Given Genet's statement in court in June 1939 that he had already written novels he intended to have edited, and given the fact that most of the historical events which Genet described in his first two novels occurred between 1935 and 1939,6 it seems reasonable to conclude that Genet's early works may have been written or at least begun in prison, not between the years 1939 and 1943, but more probably between the years 1935 and 1939. Such a chronology would then make "Le Condamn; A mort," which Genet claimed was his first serious literary eff~rt,~

a relatively late work which can be dated by Pilorge's murder of Escudero (7 August 1938), his trial (25-26 October 1938) and his execution (4 February 1939).

In conclusion, the arrest and conviction of Jean Genet in Auxerre, France, in May 1939 and the subsequent article about the trial on 13 June 1939, reveal several important facts about Genet's life, criminal record, psychiatric history, military service and the chronology of his literary works. They establish that Genet was a recently discharged soldier with a history of psychiatric problems, and a convicted forger and swindler who represented himself as an erudite, well-educated novelist. Given Genet's claim to have written novels prior to 1939, given the numerous incidents that date from 1935-1939 in the early novels, it seems clear that "Le Condamn; Mort" is not, as Genet later maintained, his first serious literary effort, but a relatively late one. Clearly, the entire chronology of Genet's works needs to be re-evaluated.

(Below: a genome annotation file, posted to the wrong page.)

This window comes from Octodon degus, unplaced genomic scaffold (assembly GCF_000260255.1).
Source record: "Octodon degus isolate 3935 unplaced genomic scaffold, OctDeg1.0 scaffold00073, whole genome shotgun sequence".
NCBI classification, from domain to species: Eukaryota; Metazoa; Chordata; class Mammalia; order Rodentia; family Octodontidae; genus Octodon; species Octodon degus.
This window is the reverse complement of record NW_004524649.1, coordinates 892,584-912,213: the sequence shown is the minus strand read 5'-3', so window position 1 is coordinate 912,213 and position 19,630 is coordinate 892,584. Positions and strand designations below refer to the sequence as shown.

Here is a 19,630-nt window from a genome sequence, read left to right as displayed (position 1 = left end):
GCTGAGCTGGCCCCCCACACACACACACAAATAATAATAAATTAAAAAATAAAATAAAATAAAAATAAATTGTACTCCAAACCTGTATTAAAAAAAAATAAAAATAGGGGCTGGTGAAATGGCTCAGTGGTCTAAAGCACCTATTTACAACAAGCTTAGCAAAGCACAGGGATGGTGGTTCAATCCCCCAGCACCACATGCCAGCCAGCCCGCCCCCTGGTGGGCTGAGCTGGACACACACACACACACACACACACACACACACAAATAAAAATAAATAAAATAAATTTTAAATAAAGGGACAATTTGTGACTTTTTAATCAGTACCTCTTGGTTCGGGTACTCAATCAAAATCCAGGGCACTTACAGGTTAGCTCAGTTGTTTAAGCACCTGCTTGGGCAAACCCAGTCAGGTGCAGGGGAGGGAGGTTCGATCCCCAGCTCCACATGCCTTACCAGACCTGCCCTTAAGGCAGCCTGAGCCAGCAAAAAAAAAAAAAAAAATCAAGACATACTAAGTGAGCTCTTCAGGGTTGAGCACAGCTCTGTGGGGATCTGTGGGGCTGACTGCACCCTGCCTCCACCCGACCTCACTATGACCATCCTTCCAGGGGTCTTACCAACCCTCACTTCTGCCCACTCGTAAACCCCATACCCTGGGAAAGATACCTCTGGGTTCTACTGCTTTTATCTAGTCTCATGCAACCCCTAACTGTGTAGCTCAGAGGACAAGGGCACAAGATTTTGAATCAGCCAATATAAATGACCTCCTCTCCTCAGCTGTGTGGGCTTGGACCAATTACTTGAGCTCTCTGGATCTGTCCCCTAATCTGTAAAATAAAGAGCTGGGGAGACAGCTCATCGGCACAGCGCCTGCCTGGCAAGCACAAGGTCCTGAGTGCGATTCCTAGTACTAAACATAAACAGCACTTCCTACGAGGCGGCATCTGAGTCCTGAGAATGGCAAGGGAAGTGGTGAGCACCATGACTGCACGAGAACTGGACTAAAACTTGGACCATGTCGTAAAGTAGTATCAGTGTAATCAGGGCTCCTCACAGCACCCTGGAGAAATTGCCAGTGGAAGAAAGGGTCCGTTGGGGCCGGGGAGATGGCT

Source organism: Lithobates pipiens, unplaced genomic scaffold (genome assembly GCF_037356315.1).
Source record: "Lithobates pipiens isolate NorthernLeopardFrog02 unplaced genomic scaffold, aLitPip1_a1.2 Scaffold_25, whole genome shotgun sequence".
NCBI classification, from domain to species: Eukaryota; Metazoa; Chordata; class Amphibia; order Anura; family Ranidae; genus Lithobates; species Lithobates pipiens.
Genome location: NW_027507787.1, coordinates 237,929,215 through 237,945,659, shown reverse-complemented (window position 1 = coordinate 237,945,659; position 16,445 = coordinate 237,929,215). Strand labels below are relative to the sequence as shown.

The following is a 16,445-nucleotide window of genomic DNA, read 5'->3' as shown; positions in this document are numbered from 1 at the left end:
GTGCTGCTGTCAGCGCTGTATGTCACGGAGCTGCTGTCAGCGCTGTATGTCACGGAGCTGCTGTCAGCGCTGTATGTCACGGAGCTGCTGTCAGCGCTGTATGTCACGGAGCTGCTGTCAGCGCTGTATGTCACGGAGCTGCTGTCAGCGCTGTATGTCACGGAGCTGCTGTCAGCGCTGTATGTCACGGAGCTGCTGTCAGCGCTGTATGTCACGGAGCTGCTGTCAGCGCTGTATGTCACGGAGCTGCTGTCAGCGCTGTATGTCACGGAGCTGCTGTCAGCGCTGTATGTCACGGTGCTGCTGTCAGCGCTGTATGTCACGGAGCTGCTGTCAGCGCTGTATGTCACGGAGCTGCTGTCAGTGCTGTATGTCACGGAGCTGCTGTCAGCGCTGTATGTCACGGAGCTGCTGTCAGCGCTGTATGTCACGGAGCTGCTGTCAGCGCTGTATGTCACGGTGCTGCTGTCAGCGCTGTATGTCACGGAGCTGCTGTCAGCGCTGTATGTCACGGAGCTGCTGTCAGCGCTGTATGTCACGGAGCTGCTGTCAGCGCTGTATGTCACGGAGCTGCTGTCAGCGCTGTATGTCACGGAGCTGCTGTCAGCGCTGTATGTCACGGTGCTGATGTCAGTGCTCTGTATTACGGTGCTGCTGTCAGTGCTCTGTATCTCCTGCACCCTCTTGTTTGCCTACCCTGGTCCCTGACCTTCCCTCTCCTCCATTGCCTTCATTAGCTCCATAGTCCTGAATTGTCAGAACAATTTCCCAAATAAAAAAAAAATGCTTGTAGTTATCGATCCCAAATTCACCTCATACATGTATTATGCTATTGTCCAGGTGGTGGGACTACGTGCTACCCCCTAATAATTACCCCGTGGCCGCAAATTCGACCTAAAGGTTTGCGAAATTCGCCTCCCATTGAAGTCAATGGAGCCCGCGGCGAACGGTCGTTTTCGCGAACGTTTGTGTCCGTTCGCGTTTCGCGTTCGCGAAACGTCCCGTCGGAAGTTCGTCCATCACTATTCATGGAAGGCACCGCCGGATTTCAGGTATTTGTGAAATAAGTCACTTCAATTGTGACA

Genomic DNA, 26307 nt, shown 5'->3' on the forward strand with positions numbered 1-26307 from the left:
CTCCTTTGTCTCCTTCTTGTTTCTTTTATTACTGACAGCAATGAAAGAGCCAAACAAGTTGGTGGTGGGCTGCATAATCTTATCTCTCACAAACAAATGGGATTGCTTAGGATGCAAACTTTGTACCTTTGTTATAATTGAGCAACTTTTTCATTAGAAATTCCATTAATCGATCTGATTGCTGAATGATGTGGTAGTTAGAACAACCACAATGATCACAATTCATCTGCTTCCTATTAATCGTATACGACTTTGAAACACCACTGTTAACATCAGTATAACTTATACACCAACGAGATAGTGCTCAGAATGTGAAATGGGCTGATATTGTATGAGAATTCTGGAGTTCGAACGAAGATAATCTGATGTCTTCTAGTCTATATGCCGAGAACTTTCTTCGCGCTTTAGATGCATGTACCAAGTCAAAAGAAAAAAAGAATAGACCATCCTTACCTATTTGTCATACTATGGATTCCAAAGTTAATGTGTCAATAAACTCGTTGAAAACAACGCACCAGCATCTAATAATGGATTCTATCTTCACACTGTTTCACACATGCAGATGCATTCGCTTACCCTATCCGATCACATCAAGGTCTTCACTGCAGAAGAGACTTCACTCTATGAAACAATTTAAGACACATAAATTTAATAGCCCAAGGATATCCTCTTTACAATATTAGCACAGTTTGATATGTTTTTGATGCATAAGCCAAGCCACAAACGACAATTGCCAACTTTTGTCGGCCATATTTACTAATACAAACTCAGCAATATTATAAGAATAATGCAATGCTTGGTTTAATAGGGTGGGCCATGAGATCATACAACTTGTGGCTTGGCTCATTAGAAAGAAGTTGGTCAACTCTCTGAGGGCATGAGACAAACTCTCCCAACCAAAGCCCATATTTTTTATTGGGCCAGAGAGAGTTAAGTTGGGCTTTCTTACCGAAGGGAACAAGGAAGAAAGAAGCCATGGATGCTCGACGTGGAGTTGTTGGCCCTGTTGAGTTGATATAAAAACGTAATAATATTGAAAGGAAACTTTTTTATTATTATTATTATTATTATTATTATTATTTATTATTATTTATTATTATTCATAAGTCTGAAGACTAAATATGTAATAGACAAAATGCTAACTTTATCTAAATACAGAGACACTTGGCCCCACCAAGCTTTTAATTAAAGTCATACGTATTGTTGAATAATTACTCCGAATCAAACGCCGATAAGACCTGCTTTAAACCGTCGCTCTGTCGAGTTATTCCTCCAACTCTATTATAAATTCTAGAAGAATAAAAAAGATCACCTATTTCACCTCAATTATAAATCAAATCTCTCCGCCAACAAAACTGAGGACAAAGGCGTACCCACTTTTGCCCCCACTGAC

Notes

'See further, Jean Cau, 'Portrait: Jean Genet," L'Express 438 (5 novembre 1959): 37. See also, Jean Genet, Un Captif amoureux (Saint-Amand: Gallimard, 1986) 113, 114, 449, 451, 453.

'For further information on Dr. Georges Heuyer, see Hommage a Georges Heuyer: pour un humanisme medico-social (Paris: PUF, 1961).

For further information on Dr. Henri Claude, see Jean Lhermitte, Henri Claude (Paris: Ancienne Imprimerie de la Cour d'Appel, 1946) in La Presse medicale (Extrait du no 28 [15 juin 19461: 402). Dr. Claude's report, of which I have a copy, is preserved in Jean Genet's dossier at the Archives de la Seine. The material in this report will appear in my forthcoming book on the life of Jean Genet.

It is difficult not to sense a relationship between the court's reaction to Genet and to Andre Gide's statement (1224): 'Belle fonction iassumer, celle d'inquieter." The relationship becomes even more intriguing when one knows that Genet wrote a letter to Gide in 1933. Cf. ~atalogue de fonds speciaux de la Bibliothique Litteraire lacques Doucet: lettres a Andri Gide 154.